Locate a Squirrel Wildlife Rehabber

Welcome To The “Wisconsin Squirrel Connection”

Provided by Susan S. Saliga, Wisconsin Licensed Wildlife Rehabilitator - NWRA/WWRA

Specializing in the care of wild infant and juvenile squirrels.

mailto:squirlwhirl@wi.rr.com

YOU FOUND A BABY SQUIRREL!

WHAT TO DO NEXT...

Sometimes a squirrel mother moves her babies from one nest to another, and will place a baby temporarily on the ground as she moves each baby. In this case, the baby is not orphaned. If the baby does not appear to be ill or injured, and you think the mother squirrel may be alive, it's best to try to get the mother to come and get her baby.

To find out how to do this, CLICK HERE.

If you are reasonably sure the baby squirrel is orphaned or injured, or if the mother does not return to get the baby within 2 hours or before dark, CLICK HERE for instructions on how to rescue the baby, and contact a wildlife rehabber.

Often people ask if a young squirrel is old enough to be on its own, or if it is orphaned. An older baby that already has grown a bushy tail, like the one in the picture below, will usually keep its distance from you.

However, if a young squirrel at this age follows you, it may indicate that he has lost his mother and is hungry, or may need medical attention. Contact a wildlife rehabber for further instructions.

FOR A LIST OF SQUIRREL REHABBERS IN WISCONSIN: CLICK HERE

Wisconsin Wildlife Rehabilitation Directory

FOR A LIST OF SQUIRREL REHABBERS IN ANY OTHER STATE, go to:

Squirrel-Rehab.org

Wildlife Rehabber

These sites have wildlife rehabbers listed for each state.

IF YOU ARE UNABLE TO CONTACT A REHABBER, CLICK HERE.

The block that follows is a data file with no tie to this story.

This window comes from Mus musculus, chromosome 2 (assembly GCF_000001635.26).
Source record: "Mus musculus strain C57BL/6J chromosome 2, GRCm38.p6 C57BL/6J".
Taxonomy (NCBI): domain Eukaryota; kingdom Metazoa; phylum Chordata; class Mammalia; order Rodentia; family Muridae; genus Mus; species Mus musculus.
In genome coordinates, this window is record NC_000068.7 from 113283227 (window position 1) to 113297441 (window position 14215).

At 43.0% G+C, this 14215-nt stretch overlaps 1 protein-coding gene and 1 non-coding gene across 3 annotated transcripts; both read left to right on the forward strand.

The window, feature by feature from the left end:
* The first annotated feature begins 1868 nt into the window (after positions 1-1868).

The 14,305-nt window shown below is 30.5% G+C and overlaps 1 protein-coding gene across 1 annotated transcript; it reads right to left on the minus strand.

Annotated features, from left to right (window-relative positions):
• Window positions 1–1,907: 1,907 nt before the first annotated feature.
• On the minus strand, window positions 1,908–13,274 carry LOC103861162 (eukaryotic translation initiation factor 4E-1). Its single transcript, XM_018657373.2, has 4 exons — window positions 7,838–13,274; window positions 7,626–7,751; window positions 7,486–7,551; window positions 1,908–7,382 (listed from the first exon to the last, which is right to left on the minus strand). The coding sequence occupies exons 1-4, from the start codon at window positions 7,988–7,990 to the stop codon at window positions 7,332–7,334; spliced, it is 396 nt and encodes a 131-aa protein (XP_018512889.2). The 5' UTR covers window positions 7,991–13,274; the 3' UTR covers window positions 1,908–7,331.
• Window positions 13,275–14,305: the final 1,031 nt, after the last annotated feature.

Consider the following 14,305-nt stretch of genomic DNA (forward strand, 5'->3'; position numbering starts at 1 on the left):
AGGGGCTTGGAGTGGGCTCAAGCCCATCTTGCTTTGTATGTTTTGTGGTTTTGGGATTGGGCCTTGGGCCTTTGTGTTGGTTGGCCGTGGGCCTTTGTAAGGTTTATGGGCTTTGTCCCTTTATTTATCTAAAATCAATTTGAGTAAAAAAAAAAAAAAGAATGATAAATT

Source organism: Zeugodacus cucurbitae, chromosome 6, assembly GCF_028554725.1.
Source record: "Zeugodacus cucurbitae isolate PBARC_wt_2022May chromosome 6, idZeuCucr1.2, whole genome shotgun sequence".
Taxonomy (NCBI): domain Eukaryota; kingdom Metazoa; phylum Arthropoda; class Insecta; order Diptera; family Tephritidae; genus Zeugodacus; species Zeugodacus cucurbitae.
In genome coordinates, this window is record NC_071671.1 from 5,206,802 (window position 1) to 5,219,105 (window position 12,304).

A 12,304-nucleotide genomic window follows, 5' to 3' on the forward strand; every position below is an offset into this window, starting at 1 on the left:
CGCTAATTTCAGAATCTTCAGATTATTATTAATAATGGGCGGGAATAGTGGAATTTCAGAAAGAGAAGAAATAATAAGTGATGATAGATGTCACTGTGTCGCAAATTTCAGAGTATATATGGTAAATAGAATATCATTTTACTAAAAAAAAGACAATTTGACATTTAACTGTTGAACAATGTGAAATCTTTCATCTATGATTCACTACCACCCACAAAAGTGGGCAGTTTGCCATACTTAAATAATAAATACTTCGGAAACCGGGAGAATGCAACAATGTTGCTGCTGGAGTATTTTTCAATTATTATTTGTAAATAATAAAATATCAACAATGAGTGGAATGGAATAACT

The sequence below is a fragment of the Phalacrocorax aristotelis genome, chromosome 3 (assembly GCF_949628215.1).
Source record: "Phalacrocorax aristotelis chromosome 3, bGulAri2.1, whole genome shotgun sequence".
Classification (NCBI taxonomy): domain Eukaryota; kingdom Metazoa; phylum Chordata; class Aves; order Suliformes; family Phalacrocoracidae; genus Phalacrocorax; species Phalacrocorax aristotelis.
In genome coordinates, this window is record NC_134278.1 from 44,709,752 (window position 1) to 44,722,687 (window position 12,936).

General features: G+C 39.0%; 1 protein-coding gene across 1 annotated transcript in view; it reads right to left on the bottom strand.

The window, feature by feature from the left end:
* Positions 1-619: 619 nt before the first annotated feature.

What to Do Until You Find a Rehabber

Note: Never feed a baby squirrel regular cow's milk, as it can make them very ill!

The baby squirrel in the following photo is eating a specially ordered formula, made for the unique nutritional needs of developing squirrels – it is not milk. Feeding a baby squirrel not only requires a special formula that meets their particular nutritional needs, but appropriate small feeding equipment as well. Improper feeding technique can cause inhalation pneumonia, which can lead to death of the baby. In addition, wildlife can have internal parasites and other illnesses that may not be apparent without an examination by a wildlife rehabber.

Do not attempt to raise baby wildlife on your own!

If you find an orphaned wild baby, call a local rehabber immediately. Amazing as it sounds, wildlife rehabbers do not charge for their services. Licensed wildlife rehabbers are highly trained, and dedicated to helping wildlife that need temporary emergency care. If you would like to become a rehabber or volunteer, contact some of the rehabbers listed in your area. Wildlife rehab facilities are always looking for volunteers. It's a great way to learn about wildlife rehab and feels so good to help! (There are many ways to volunteer at a rehab facility besides direct animal care as well). This little squirrel sure is happy he's getting the best care possible...

Home